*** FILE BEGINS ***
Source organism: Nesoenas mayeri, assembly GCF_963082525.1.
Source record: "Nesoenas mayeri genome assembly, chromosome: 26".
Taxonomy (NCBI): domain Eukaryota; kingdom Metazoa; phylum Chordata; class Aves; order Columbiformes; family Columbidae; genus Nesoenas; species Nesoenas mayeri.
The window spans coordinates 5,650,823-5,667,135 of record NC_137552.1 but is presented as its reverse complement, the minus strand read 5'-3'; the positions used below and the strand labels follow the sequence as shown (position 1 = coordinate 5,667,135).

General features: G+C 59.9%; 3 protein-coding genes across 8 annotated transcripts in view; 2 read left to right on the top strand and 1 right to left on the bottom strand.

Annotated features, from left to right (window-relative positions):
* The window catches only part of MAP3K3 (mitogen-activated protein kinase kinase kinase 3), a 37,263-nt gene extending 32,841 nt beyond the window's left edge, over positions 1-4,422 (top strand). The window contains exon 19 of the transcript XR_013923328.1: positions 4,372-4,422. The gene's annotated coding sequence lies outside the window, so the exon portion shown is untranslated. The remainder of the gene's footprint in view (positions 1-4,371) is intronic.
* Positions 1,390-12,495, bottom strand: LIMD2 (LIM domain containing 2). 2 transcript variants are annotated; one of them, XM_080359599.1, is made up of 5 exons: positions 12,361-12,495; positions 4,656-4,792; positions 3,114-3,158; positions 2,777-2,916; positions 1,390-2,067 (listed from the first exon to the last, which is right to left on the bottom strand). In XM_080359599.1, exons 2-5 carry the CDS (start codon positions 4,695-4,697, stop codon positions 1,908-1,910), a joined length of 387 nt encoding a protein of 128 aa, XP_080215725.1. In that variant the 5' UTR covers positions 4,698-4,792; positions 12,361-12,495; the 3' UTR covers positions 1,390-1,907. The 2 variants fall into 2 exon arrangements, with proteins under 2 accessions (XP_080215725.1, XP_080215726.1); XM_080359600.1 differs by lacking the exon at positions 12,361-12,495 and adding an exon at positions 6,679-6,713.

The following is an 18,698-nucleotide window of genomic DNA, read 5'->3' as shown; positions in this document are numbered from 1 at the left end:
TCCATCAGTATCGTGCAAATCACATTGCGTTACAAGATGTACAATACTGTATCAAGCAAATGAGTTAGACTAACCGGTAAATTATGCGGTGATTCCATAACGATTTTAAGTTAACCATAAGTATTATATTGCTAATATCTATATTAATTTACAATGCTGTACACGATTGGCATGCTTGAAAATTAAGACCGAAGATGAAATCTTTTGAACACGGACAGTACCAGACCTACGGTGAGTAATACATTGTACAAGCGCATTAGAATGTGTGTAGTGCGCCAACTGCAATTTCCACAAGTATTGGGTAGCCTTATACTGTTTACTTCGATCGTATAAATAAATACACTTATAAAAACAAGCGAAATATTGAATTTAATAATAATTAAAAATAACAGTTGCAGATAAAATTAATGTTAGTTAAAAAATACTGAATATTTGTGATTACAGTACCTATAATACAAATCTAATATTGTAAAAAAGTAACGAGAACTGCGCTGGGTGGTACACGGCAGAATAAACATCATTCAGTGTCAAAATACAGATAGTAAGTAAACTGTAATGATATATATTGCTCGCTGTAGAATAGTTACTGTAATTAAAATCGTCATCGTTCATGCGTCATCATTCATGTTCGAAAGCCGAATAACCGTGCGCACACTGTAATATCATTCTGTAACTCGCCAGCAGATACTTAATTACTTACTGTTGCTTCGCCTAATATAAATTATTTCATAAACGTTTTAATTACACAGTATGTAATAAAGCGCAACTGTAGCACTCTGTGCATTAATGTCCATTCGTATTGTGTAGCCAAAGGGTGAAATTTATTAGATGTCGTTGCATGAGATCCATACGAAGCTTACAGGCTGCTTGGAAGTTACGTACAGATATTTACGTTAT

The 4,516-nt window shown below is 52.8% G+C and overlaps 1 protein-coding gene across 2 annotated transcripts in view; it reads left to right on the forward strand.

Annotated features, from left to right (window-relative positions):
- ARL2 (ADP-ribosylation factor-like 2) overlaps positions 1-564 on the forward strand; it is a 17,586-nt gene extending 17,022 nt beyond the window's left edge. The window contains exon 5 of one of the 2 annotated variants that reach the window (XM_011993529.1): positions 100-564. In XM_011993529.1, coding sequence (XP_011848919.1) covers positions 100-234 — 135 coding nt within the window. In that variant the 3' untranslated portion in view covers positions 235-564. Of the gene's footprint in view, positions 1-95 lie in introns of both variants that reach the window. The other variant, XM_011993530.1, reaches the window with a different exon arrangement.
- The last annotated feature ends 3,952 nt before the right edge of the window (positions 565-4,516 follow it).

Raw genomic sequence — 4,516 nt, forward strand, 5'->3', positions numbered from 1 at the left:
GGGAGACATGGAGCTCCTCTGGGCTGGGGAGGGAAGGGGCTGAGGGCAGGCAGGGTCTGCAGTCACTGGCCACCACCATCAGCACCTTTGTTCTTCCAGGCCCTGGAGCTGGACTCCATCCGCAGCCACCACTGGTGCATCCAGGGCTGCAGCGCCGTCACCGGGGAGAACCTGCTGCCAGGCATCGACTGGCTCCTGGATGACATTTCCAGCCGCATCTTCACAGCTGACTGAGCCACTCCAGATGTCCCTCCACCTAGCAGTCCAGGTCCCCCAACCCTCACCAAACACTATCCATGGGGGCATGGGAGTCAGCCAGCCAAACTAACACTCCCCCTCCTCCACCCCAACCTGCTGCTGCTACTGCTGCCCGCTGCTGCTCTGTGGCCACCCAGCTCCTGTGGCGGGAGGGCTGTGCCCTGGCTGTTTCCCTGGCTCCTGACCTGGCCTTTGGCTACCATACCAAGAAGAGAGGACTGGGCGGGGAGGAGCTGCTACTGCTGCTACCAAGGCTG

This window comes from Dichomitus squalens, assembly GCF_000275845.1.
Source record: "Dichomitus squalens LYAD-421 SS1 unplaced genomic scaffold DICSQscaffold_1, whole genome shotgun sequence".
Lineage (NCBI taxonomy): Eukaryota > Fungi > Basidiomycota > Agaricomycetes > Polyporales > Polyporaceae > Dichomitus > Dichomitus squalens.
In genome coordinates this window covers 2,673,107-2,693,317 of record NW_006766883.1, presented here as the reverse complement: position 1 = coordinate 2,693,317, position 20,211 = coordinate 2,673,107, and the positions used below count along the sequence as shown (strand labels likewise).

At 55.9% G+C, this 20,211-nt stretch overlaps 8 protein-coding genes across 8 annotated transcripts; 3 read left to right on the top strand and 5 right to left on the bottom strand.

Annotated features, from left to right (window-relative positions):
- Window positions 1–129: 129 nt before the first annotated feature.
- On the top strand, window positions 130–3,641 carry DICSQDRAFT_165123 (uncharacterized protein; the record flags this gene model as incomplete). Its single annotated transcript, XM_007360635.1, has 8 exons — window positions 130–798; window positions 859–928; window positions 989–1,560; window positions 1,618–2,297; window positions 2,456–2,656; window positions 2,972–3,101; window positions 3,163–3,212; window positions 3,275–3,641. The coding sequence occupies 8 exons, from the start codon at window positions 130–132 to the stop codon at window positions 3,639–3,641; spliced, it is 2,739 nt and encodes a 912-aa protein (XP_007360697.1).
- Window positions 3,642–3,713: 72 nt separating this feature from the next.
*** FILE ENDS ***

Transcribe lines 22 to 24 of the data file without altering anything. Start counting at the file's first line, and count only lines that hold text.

Annotated features, from left to right (window-relative positions):
- Window positions 1–129: 129 nt before the first annotated feature.
- On the top strand, window positions 130–3,641 carry DICSQDRAFT_165123 (uncharacterized protein; the record flags this gene model as incomplete). Its single annotated transcript, XM_007360635.1, has 8 exons — window positions 130–798; window positions 859–928; window positions 989–1,560; window positions 1,618–2,297; window positions 2,456–2,656; window positions 2,972–3,101; window positions 3,163–3,212; window positions 3,275–3,641. The coding sequence occupies 8 exons, from the start codon at window positions 130–132 to the stop codon at window positions 3,639–3,641; spliced, it is 2,739 nt and encodes a 912-aa protein (XP_007360697.1).